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This article is from the In-Depth Report Galileo and the International Year of Astronomy

Astronomers retrace Galileo's discoveries with a replica of his 400-year-old telescope

For astronomy buffs, the arrival of 2009 brings more than just resolutions to eat better or live more frugally. The fledgling year has been designated the International Year of Astronomy (IYA) by the United Nations Educational, Scientific and Cultural Organization (UNESCO) and the International Astronomical Union.

The IYA, intended to raise the public profile of astronomy, recognizes the 400th anniversary of the year Galileo, the Italian astronomer, began studying the heavens with telescopes of his own making. His observations of 1609 and 1610 showed the moon to be pockmarked rather than smoothly surfaced and unveiled four of Jupiter's moons, among other discoveries.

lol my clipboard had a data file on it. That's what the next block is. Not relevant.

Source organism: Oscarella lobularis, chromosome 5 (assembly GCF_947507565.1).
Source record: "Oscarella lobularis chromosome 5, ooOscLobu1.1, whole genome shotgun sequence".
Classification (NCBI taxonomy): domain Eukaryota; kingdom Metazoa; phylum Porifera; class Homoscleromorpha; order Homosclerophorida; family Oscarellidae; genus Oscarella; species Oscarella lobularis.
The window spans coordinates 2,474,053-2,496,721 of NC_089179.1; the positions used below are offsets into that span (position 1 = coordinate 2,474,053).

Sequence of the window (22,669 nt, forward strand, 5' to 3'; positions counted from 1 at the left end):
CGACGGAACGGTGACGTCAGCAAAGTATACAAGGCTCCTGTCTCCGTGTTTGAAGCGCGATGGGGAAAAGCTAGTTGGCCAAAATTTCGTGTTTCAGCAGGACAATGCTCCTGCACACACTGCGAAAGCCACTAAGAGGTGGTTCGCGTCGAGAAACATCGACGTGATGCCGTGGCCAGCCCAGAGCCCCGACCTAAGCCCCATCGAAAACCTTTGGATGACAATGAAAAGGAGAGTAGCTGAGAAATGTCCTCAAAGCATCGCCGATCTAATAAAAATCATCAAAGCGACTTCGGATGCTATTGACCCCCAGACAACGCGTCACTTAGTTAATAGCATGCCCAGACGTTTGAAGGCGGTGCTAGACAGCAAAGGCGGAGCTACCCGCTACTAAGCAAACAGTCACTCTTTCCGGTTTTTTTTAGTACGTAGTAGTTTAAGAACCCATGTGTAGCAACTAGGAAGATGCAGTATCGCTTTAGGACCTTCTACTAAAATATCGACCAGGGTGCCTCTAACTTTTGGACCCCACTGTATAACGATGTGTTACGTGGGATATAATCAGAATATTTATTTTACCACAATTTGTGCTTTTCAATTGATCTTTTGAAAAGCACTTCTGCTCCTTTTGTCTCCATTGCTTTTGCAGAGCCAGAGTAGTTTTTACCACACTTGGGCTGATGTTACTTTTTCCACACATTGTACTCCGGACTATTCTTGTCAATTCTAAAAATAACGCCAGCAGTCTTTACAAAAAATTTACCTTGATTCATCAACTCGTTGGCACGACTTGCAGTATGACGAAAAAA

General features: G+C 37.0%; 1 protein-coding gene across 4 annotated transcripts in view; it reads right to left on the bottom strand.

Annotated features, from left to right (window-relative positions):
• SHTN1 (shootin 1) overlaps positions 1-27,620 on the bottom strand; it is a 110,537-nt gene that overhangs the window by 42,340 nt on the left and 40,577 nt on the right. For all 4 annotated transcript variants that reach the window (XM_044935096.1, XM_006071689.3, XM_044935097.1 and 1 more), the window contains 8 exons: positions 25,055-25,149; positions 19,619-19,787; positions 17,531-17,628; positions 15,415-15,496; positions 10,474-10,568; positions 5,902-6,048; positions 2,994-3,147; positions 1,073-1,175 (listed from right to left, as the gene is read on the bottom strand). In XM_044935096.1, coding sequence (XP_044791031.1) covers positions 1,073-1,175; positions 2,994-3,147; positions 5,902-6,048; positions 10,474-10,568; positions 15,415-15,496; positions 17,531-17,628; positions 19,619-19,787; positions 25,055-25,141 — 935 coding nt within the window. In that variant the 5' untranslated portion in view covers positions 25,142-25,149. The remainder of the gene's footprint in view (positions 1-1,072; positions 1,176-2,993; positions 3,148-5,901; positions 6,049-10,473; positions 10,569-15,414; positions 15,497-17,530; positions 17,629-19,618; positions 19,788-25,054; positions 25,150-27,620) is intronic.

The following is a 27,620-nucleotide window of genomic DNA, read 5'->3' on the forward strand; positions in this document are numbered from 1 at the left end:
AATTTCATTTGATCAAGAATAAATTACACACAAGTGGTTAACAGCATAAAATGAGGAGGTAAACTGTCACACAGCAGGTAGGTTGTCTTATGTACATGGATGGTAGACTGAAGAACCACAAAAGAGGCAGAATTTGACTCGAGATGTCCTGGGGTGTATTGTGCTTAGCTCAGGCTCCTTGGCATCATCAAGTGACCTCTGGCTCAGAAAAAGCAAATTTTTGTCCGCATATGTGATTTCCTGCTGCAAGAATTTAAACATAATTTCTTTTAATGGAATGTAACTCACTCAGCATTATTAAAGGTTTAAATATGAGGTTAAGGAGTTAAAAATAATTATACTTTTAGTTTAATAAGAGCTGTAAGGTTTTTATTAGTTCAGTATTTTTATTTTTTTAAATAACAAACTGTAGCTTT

Now, as reported in the current issue of Physics World, Italian scientists have re-created one of Galileo's scopes in the hope of seeing the universe just as he saw it. (A macabre note to that end: the researchers are apparently seeking to disinter the legendary astronomer to study "the physiology of Galileo's eye.")

Staffers at Florence's Institute and Museum of the History of Science built the replica with assistance from the Arcetri Astrophysics Observatory and the National Institute of Applied Optics in Florence. The telescope is based on a 20-power model gifted by Galileo to Cosimo II, the grand duke of Tuscany. (Although Galileo further refined his instrument to reach a magnifying strength of 32, that high-power version does not survive in reproducible form today.)

One difference between the 400-year-old scope and today's facsimile: the latter is outfitted for digital photography, and the Institute's Web site hosts a few shots of the moon and Saturn taken with the new telescope.

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